Think about this for a moment. Oh, and make sure you read this entire post, if you're going to read it at all.
Let's say you are living near an area where they are building a bridge. A very impressive bridge, one that rivals the size of the Golden Gate Bridge, modern and imposing. On the very day the bridge is being completed, you happen to have a day off and decide to check it out up close. As the work crews are finishing, the architect, crew foreman, and head engineer walk up to you.
"What do you think of it?" they ask you.
"It's beautiful," you reply.
"Do you think it'll hold up?" they ask.
Now, how would you reply to that question? The architect, foreman, and head engineer are asking you, who have no real knowledge of bridge building, if this new bridge will do its job.
I know how I would react. Something along the lines of, "How the heck should I know if it'll hold up? I don't know anything about engineering, contruction, or architecture. You're asking the wrong guy."
Would I be going too far to assume that those of you who are as ignorant as I in these fields would answer in the same, general fashion?
If this is true with my hypothetical bridge example, then why are so many people willing to give their opinions on the subject of steroids and their effect on the human body as it relates to major league baseball?
I'd make another assumption that the vast majority of the people discussing this issue do not hold degrees in either chemistry or biology, and are not major league baseball players. Yet in every discussion I've had on this topic, those who believe steroid use, without a doubt, gives players an unfair advantage -- they argue so passionately, so ardently, that one would swear they were an authority on the subject. And how much reading, how much research have they done, really? I mean, the people with degrees in those fields have gone to school for eight, ten years just to be able to study more in those fields. Eight to ten years, just so they can start learning more. Yet people are arguing facts related to these fields after, maybe, an hour or two of reading on the subject? Color me skeptical.
Don't get me wrong, I have an opinion, too. It's almost impossible not to form an opinion of some sort, as we humans are wont to do so even when we have next to no knowledge of the subject.
My opinion? Quite frankly, I believe that Bonds likely did take some sort of steroid substance, and that he probably had an idea of what it was when using it. However, I also believe it unlikely that the use of steroids could give a player a significant advantage over his competition.
My problem with Barry Bonds, if it were proven he did knowingly take steroids of some sort, would not be the consumption of the drug itself, it would be with the idea that he himself thought it would give him an advantage. Although technically, by the rules, it wouldn't have been cheating, it's close enough in my book. I'd be as hard on Bonds as many others are now.
Despite my opinion, I will not engage in crucifying Bonds without proof. The court of public opinion is against Bonds, but that is supplied mostly by the media's prosecution of him.
If you do not think the media, in general, is biased against Bonds, you are living in a cave, and really should come out and get some sunlight. How do you treat someone who's been a jerk to you for a decade? Do you still treat that person the same as day one? Of course you don't, you become biased against that person. Keeping this bias in mind, do you not think it would influence the flavor of stories about him, influence the columns written about him? Sure, Barry is still a jerk -- I've thought so for many years, personally -- but him being a jerk doesn't make him guilty of anything. Let's think here for a second. We've got Barry Bonds, Jason Giambi, Gary Sheffield, Ken Caminiti, and Jose Canseco as suspected or known steroid users.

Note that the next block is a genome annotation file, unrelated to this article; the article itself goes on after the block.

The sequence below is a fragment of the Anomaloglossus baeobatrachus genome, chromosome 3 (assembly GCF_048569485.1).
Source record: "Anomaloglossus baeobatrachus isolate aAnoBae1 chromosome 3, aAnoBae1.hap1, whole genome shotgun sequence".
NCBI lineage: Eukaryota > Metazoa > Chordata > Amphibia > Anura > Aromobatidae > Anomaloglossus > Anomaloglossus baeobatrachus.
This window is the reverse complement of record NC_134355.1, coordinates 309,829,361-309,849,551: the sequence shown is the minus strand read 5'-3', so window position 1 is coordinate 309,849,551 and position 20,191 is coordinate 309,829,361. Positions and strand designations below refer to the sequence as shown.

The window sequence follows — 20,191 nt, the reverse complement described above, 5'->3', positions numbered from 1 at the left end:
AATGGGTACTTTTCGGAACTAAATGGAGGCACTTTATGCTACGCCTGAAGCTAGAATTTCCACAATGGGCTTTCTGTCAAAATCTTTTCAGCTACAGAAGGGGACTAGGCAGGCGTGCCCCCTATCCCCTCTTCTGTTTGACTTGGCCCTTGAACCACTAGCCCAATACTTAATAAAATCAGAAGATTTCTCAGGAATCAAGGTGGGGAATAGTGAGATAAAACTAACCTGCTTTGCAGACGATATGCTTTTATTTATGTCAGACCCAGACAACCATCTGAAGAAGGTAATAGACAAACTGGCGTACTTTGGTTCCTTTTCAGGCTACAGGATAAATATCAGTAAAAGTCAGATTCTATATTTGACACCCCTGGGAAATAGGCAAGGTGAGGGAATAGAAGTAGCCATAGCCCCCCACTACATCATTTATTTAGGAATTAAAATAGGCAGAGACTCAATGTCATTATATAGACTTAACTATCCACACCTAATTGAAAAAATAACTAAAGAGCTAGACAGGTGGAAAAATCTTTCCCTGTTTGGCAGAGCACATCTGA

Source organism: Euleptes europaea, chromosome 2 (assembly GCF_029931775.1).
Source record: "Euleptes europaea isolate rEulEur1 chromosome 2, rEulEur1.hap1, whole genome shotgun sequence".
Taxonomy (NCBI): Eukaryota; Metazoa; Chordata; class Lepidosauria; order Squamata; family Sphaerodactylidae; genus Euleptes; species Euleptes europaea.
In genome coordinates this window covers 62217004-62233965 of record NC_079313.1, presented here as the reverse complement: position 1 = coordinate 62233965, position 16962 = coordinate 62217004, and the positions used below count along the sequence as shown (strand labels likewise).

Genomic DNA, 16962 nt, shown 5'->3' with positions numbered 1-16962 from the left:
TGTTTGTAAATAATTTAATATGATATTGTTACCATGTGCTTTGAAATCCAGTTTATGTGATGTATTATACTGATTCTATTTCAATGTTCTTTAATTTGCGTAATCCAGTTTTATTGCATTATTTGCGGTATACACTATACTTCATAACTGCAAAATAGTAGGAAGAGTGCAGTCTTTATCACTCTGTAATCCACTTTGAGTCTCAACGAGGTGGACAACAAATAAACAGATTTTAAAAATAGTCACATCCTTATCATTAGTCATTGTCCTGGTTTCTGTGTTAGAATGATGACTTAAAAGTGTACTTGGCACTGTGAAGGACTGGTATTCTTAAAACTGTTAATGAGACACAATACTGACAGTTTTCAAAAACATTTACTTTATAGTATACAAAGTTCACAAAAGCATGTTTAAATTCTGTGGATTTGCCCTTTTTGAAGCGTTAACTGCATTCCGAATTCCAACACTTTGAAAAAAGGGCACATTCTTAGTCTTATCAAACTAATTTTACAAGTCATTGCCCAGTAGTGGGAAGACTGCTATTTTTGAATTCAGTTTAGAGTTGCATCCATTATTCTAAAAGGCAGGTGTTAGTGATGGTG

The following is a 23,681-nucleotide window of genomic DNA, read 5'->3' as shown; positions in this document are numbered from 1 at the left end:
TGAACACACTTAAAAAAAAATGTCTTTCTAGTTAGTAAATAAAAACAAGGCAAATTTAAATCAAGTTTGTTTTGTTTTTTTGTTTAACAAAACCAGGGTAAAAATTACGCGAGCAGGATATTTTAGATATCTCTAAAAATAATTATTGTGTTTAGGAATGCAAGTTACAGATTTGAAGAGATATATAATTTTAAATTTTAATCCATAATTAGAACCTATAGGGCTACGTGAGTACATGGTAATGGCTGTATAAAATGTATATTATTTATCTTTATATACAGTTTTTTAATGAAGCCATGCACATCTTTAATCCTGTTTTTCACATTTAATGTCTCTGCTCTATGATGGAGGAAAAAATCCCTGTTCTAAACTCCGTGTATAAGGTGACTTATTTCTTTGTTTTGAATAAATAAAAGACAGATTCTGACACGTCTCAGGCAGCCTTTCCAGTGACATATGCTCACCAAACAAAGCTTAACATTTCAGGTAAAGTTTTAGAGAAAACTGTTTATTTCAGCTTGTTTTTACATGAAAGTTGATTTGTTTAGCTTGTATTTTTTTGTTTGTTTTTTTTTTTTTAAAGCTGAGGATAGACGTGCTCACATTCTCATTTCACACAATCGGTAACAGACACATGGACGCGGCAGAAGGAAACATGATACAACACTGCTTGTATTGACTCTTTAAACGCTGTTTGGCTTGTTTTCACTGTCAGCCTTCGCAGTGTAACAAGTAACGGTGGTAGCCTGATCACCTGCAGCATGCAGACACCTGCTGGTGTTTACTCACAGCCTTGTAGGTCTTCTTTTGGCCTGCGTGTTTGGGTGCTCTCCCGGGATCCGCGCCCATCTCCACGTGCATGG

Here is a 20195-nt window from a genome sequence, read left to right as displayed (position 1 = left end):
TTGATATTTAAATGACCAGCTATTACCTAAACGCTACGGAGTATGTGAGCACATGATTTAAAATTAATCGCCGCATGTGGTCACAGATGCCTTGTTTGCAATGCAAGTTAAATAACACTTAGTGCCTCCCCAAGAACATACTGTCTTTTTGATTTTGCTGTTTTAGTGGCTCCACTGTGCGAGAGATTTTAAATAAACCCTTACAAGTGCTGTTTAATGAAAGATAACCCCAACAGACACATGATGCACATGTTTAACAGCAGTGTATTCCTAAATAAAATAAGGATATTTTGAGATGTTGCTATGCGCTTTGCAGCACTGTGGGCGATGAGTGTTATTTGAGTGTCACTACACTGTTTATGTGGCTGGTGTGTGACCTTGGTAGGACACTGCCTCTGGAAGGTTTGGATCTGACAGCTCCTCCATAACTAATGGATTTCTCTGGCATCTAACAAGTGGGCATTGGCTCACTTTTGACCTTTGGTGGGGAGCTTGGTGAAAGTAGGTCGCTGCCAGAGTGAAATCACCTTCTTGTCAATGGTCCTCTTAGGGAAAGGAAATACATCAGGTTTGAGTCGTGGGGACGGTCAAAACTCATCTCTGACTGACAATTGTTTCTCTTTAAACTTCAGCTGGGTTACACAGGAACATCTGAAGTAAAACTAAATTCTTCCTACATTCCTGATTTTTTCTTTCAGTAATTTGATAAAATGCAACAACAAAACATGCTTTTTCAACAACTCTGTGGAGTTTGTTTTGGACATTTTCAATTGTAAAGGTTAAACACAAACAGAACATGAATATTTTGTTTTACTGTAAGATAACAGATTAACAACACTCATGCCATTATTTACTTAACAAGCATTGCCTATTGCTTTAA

Um, don't you think there's liable to be a few more than that? A few more, at least, who right now are happier than a sow in a mudbath that Bonds is taking 80% of the spotlight just by himself? A few more who will now get away scott-free, because most of the nation is fixed on proving one man guilty, instead of attacking the real problem -- steroids itself.
That would be like you robbing a bank for $100,000 but the police not investigating your theft because some other guy stole 2 million dollars. That wouldn't happen in real life, would it?
Another problem I have is with the arrogance of the media, believing that simply because they ask the question, Bonds should answer, and by golly he should be polite.
If someone accused you of stealing, and asked you questions about it repeatedly over the course of months...
Wouldn't you be surly? Wouldn't you be angry? Wouldn't you have an attitude? People are using Bonds' attitude as a condemnation of his guilt, which is the most idiotic thing I've ever heard. People are at their angriest, their most combative, when accused of something they did not do, not when they're guilty.
I've written quite enough on this subject, and I've got to quit. I hope I've given you all some food for thought, though, and hope that we will all endeavor to get hard, indisputable facts before forming an unwavering opinion on how Bonds should be perceived.
For now, I believe we should be neutral. Personally, I want to see the man swing a bat, not hold press conferences.